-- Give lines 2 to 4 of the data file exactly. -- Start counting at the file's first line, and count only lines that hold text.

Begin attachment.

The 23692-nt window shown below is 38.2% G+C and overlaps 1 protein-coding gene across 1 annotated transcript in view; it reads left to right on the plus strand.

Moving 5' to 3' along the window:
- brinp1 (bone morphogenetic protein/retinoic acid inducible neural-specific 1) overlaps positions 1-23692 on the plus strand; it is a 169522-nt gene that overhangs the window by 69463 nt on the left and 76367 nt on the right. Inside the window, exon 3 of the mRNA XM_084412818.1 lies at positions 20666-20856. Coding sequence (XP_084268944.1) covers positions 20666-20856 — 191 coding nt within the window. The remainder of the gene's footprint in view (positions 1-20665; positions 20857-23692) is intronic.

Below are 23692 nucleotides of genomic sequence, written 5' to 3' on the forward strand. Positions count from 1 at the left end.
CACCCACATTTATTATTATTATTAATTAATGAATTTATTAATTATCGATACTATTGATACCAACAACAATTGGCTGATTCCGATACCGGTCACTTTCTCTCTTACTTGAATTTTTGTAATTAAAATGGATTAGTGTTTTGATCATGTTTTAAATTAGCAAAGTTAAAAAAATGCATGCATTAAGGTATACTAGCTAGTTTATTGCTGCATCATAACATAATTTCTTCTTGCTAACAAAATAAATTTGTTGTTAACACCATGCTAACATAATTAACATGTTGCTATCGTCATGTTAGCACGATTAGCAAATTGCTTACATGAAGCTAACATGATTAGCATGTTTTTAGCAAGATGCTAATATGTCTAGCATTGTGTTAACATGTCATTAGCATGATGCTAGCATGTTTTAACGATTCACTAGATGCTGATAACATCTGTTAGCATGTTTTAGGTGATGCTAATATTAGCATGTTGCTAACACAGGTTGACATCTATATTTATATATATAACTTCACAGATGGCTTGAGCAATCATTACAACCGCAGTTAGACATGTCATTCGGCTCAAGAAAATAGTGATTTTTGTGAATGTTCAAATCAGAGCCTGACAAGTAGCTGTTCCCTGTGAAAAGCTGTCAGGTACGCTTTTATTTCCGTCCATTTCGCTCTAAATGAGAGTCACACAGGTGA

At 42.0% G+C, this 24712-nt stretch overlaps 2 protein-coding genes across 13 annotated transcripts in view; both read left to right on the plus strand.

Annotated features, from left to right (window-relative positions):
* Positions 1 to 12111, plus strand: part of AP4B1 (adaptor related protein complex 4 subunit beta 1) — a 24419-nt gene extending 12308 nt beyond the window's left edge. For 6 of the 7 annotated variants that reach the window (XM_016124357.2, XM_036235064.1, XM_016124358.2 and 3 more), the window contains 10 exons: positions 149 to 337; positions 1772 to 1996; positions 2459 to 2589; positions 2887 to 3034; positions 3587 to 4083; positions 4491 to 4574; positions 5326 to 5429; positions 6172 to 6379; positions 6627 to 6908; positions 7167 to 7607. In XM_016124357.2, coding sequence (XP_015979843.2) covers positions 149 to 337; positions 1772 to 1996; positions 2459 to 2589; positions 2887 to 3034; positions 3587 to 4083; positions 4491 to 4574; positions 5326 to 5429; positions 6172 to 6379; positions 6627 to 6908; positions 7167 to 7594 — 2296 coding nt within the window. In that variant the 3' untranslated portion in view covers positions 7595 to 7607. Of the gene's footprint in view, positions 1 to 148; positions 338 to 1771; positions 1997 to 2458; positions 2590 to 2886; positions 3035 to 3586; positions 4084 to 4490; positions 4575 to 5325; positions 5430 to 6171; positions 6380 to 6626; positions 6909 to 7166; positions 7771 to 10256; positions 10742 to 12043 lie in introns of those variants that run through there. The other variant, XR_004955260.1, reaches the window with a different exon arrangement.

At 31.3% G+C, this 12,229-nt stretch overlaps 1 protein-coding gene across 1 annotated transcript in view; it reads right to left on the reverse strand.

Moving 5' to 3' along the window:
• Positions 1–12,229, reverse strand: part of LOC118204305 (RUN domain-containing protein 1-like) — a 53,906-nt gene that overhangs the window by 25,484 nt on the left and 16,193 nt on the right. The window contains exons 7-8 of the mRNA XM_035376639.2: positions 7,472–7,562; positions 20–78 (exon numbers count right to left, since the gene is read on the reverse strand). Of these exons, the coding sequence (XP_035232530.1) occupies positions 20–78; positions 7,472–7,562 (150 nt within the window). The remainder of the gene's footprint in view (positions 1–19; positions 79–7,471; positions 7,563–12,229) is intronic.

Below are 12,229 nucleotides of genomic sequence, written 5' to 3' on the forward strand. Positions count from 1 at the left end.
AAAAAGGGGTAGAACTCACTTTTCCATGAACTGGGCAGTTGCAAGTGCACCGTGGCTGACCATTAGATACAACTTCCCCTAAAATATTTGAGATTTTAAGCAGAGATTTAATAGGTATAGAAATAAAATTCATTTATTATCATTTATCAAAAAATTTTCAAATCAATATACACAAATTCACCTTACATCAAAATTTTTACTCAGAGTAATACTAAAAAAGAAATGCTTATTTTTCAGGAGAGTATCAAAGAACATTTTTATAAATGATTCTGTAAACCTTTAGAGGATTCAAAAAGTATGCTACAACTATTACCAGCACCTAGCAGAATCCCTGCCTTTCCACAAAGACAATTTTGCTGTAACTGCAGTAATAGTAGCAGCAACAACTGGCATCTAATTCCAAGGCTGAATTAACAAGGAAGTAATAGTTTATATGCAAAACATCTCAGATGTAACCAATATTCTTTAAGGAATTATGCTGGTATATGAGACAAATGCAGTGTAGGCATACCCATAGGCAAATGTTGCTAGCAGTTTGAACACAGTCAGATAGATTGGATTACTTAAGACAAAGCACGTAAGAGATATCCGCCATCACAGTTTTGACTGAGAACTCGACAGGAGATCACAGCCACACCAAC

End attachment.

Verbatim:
Moving 5' to 3' along the window:
- brinp1 (bone morphogenetic protein/retinoic acid inducible neural-specific 1) overlaps positions 1-23692 on the plus strand; it is a 169522-nt gene that overhangs the window by 69463 nt on the left and 76367 nt on the right. Inside the window, exon 3 of the mRNA XM_084412818.1 lies at positions 20666-20856. Coding sequence (XP_084268944.1) covers positions 20666-20856 — 191 coding nt within the window. The remainder of the gene's footprint in view (positions 1-20665; positions 20857-23692) is intronic.

Below are 23692 nucleotides of genomic sequence, written 5' to 3' on the forward strand. Positions count from 1 at the left end.